Poor man of Europe? Czech economic recovery lags behind neighbors

The Czech economy came back to life in the second quarter of this year, but still lags behind growth seen in other EU countries.

 William Nattrass

Written by William Nattrass
Published on 01.09.2021 12:11 (updated on 01.09.2021)

The Covid pandemic dealt a huge blow to Europe’s economies, but shoots of recovery are now emerging. The Czech economy grew by 8.2 percent in the second quarter of 2021 compared to the same period last year. Gross domestic product (GDP) has also grown, reflecting greater levels of economic activity in society.

Nonetheless, the Czech Republic is recovering from the pandemic more slowly than neighbors such as Slovakia and Poland, driven in part by the still lackluster performance of the automotive industry.

Czech GDP also grew by less than the EU average. The bloc as a whole saw a healthy two percent increase in GDP in Q2, whereas the Czech Republic only saw an increase of one percent. This means that although economic activity such as purchases, investments and exports are growing, the Czech economy is still seeing a greater degree of caution than other economies.

The EU’s GDP growth followed two consecutive quarters of decline, and fueled a 0.5 percent rise in employment with strong growth expected to continue in Q3. Spain and Italy posted the bloc’s biggest GDP rises of 2.8 percent and 2.7 percent respectively.

The Czech government has put a brave face on the country’s slow economic recovery. “New figures confirm the dynamic recovery of the economy after the loosening of anti-epidemic measures,” said Minister of Finance Alena Schillerová to Lidovky.cz. “In its August forecast, the Ministry of Finance expects growth of 3.2 percent for the whole of this year and one percentage point more next year,” she added.

It is thought a greater level of economic growth will become evident when Q3 figures including the busy summer months are published. Yet the particular nature of the Czech economy leaves it vulnerable to a slower recovery than other EU nations. Prague continues to suffer from a lack of foreign tourists, while the country’s reliance on heavy industry is hampering its recovery.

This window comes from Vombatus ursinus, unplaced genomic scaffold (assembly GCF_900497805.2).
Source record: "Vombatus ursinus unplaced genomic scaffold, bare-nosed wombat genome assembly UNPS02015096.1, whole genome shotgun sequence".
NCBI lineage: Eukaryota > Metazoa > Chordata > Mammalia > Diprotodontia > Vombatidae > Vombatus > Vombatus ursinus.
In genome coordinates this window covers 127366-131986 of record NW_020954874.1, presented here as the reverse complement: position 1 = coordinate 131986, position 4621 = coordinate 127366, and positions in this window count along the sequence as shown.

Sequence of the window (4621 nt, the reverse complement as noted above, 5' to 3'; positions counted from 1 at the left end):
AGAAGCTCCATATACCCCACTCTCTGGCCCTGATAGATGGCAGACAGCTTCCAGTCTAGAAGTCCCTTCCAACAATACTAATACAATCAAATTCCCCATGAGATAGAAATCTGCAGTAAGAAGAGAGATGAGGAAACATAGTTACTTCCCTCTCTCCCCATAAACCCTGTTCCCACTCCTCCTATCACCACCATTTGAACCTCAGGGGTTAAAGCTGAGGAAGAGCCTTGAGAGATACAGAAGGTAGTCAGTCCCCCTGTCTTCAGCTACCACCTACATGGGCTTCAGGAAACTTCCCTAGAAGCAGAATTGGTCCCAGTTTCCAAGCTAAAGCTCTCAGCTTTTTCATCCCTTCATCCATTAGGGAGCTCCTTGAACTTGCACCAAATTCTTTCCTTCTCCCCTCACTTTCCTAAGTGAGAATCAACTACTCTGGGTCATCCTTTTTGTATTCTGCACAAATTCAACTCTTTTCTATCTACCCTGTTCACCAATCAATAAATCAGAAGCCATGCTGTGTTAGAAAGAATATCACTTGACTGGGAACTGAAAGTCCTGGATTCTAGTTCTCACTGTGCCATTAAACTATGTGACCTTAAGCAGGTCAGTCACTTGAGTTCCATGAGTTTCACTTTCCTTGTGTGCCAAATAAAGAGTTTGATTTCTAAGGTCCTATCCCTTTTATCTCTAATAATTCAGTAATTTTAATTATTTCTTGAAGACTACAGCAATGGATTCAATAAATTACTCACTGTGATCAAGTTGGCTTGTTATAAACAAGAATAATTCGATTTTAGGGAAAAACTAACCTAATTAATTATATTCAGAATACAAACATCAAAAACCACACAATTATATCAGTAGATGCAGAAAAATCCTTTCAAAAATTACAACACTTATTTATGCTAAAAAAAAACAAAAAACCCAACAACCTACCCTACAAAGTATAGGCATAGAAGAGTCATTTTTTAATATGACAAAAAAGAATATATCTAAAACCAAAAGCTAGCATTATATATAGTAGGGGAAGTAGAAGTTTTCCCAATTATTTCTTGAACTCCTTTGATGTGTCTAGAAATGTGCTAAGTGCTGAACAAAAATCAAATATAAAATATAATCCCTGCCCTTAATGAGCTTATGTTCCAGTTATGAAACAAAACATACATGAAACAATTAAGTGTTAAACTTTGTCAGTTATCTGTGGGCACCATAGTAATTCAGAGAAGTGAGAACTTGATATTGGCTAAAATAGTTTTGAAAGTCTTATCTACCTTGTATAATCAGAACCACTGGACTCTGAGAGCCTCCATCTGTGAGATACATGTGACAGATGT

Industrial output fell across the EU in June and May. A lack of raw materials due to global logistical difficulties poses a serious problem for major automotive companies operating in the Czech Republic, such as Škoda and Hyundai. Experts fear logistical issues brought on by the pandemic are unlikely to be resolved soon and will continue to affect Czech manufacturers as well as real estate developers.

The nature of the Czech economy, geared towards industry and tourism, means the country’s growth also lags behind neighbors such as Slovakia and Poland. Slovakia’s GDP grew by two percent in Q2, while Poland’s grew by 1.9 percent. Fellow Visegrád Four member Hungary meanwhile saw growth of 2.7 percent, among the highest in the EU.

In July, the European Commission approved the Czech Republic’s National Recovery Plan, allocating CZK 180 billion to the country from the EU’s Resilience and Recovery Fund. “This money will be invested into the much-needed restart of our economy after the coronavirus pandemic as well as into the more wide-ranging modernization of EU industry and the quality of life of our citizens,” said Prime Minister Andrej Babiš.

Funds within the National Recovery Plan will be distributed according to six pillars of the Czech economy. In helping sectors from health to digital transformation and physical infrastructure, it aims to provide a boost to as wide a sweep of the economy as possible, hastening the nation's path to full recovery.

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